"It ['Waiting'] had an enormous reception; it has been shown everywhere worldwide," Wilding said. "Lots of people, especially young people, have re-performed it. I get asked all the time for permission, and I always give permission."

Even in 2016, 'Waiting' continues to inspire women to take action.

"I always say that I did 'Waiting' so that women wouldn't have to wait anymore, or at least not wait in that passive way. The character keeps going, 'I'm waiting for life to begin,' well I'm sorry, life has already begun! It's great to have expectation, but work towards something."

"Fearful Symmetries" also displays a video of Wilding's performance of "Waiting" alongside her 2007 "undone" version, "Wait-With."

"In 'Wait-With' I talk about waiting with other people as a political act of solidarity," Wilding said. "Like Martin Luther King Jr., waiting and throwing him in jail for the Civil Rights Movement, to kind of [seeing] it as an action to wait with others to make a better world together."

"Fearful Symmetries" is the first nationally traveling exhibition to be on display in the UHCL Art Gallery. However, this is not the first time UHCL has hosted a feminist artist's exhibition.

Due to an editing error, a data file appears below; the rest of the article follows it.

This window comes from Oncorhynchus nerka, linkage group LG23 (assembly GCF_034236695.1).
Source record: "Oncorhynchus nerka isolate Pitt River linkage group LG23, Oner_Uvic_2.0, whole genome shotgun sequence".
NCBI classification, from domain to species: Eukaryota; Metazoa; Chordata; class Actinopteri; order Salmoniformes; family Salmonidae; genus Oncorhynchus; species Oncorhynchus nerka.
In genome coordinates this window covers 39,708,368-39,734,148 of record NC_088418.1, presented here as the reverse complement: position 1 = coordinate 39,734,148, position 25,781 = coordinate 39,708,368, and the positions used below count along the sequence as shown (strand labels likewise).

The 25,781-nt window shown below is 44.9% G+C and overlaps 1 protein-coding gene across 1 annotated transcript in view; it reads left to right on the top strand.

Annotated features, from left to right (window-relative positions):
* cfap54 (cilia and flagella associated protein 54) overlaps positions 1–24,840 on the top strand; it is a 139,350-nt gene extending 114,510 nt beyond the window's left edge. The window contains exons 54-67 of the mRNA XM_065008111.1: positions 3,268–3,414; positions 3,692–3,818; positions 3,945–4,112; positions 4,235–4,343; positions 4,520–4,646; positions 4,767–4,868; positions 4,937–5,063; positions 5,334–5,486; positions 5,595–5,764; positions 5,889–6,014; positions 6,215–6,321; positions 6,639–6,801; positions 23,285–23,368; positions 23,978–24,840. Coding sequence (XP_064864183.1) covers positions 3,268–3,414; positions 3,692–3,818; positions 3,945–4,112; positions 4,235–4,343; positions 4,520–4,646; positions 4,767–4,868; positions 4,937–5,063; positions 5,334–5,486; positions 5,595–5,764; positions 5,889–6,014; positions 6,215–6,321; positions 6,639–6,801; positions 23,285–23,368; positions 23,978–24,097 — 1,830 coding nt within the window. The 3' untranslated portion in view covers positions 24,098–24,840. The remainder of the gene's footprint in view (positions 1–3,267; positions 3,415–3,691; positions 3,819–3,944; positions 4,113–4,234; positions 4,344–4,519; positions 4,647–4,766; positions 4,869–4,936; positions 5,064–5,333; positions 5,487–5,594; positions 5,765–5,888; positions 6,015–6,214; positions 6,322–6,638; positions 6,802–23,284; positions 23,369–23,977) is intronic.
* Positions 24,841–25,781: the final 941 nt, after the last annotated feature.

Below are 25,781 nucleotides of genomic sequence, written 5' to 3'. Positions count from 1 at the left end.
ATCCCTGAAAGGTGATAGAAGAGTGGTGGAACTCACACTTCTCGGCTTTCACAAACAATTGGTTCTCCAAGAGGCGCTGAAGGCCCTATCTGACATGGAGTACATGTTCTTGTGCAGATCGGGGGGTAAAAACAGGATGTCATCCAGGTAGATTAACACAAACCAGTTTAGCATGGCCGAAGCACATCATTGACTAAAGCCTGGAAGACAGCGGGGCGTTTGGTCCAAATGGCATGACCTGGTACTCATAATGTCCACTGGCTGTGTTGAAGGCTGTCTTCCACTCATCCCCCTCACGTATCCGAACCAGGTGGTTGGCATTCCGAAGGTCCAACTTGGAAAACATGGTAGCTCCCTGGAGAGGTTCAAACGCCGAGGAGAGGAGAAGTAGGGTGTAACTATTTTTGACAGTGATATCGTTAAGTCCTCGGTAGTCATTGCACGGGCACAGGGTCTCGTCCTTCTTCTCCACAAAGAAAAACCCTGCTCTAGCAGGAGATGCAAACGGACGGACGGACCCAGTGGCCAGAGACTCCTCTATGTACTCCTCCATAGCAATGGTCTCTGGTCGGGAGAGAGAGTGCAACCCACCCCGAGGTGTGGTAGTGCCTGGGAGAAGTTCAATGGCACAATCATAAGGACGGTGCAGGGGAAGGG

Chicago's controversial art installation "The Dinner Party" brought many people and opinions to UHCL in 1980. In 2011, Chicago allowed the UHCL community to look behind-the-scenes of "The Dinner Party" with the installation, "Setting the Table."

"UHCL actually hosted the second showing of Judy Chicago's 'Dinner Party,'" Wilding said. "Which maybe had something to do with it [UHCL inviting Wilding]. I worked with her in the early feminist art days, was a graduate student of hers and knew her very well. There is a kind of interesting feminist heritage here [UHCL], so that's really great and I'm very happy to be here."

Jeff Bowen, UHCL Art Gallery's coordinator of audience development, said he is proud to have Wilding's art on display for three months.

"I'm thrilled to showcase such a national icon and influential person who has been creating art since the 1970s," Bowen said. "It's a really great thing for UHCL and the city of Houston."

"Faith Wilding: Fearful Symmetries" will be on display until Dec. 8 in the UHCL Art Gallery, located on the first floor of the Bayou Building.

SJC's The Perm to feature student artwork

Written by staff. Posted in Schools

SJC ThePermSan Jacinto College student Michael Escamilla studies an oil painting entitled “Bubble Gum” by artist Rebecca Perez that is part of “The Perm” exhibit at the South Campus Gallery. Photo credit: Rob Vanya, San Jacinto College marketing, public relations and government affairs department.